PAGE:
This was featured in the latest issue of Lostravellers Magazine. You can check the full spread here, and read more about Lostravellers here.
“Freedom is a strange thing. Once you’ve experienced it, it remains in your heart and no-one can take it away.”
There are many dreams to be had, out in the void. So dream a little; go on. Cast yourself out.. which will be yours? For there are dreams, and then there are dreams: dreams that inspire and dreams that scare; dreams that offer insight and dreams that serve only to muddy the waters. It almost seems self-evident: that these esoteric adventures would be as varied as the people that dream them. For dreams do much more than distract us from sleep.
Late at night, when your subconscious is hard at work and you drift between worlds, what dreams do you dream? Do you dream of escape and exploration, adventure and freedom? Are they dreams of the open road – stories with no predetermined endings? These are the dreams of lost travellers, waiting to be found. Maybe we’re all waiting.
This is a little write up I did on a family of French acrobats who sail the world, performing live circus on their precarious yellow home. You can read the original here, and check out La Loupiote’s website here.
It’s funny thing, chance. What could have been the human equivalent of two ships passing in the night insidiously creeps into something much more: a global series of encounters, often occurring with little other planning than a casual “see you.. around” – be it a few hours, days, or months later.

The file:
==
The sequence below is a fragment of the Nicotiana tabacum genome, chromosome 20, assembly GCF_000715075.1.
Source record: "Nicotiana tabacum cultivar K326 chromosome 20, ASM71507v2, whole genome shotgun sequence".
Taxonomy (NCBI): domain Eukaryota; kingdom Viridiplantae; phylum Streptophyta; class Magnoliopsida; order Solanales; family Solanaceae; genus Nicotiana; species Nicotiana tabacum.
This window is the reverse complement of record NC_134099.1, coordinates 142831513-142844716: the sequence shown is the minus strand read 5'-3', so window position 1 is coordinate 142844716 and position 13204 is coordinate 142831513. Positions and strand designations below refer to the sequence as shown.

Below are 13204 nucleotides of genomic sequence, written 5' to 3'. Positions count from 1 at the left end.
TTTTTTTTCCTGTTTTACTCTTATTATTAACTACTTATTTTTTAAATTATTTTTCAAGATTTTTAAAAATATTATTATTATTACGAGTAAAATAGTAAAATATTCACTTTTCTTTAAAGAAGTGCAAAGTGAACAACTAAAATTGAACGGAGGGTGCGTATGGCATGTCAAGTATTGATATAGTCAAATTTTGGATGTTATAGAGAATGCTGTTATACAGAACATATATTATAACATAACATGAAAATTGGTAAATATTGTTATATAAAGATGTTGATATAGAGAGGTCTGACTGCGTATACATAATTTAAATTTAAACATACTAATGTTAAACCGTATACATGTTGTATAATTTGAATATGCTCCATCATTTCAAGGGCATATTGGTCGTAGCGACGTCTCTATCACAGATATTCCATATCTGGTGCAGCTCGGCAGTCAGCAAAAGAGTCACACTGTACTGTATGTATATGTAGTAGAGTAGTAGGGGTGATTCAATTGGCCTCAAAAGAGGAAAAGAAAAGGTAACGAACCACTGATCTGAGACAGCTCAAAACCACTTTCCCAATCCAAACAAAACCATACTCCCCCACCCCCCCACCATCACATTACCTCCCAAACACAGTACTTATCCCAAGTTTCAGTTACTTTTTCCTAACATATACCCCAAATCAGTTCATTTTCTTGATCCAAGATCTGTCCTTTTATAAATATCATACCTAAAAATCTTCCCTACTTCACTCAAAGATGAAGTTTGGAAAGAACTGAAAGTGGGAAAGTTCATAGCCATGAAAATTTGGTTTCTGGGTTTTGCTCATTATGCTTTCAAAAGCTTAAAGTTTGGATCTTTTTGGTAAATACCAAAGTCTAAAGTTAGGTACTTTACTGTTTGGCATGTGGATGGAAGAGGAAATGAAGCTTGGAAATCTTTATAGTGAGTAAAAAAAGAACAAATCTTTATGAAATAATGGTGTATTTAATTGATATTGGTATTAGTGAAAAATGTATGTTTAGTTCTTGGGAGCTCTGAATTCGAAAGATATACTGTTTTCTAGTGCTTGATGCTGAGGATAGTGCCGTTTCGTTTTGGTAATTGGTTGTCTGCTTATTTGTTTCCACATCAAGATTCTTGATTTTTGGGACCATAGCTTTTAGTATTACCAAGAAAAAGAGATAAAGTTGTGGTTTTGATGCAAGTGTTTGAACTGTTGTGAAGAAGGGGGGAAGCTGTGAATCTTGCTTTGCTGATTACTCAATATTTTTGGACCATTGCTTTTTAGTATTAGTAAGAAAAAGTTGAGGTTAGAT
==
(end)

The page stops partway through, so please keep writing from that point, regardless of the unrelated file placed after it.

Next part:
So here I am – a million miles from the mountain oasis of Pai, cultural light years from sweaty Khao San road, and a few train trips from a frozen Amsterdam – sitting on the train out of Dusseldorf, trying to piece together exactly how I got here.
It always strikes me how much of a role circumstance plays in romantic encounters. Despite our human tendency to claim control over the world, it is often just as much a product of time and place as it is anything else.
It seemed like the easiest choice in a year that had been anything but: the chance for some new scenery, and a reprieve from the demands of reality. So I applied for an exchange, determined to get away from the grind that I felt my life in New Zealand had become.
It had been four years since I moved to Auckland, and for all the joys of being a student there was a bitter current undermining my happiness. Weighty tomes of law and self-imposed high standards strung me out, the late nights serving drinks to future employers adding to the dark rings silhouetting my eyes.
In hindsight it wasn’t nearly as bad as I thought it was, but there was no denying the drag of routine. The general fatigue at the all-encompassing nature of university was heightened by a summer spent researching in the Psychology department – starting a new year yet feeling like I had never left. It was a daunting year too – the pressures of an honours research paper atop a heavy course load, with promises of a corporate internship to follow. It felt like my next few years were already written for me, and that my role was to dutifully complete the steps. I found the whole prospect of it somewhat stifling, and was deeply sceptical of my own motives for taking this path.
So I decided to opt out, to take some time to re-evaluate my commitment to the corporate future that awaited me. An exchange was the perfect pretence: “overseas study” an obvious euphemism for a government-funded holiday. The choice of destination was one that didn’t overly concern me – anywhere but here, screamed a part of me, and so distant Holland it was.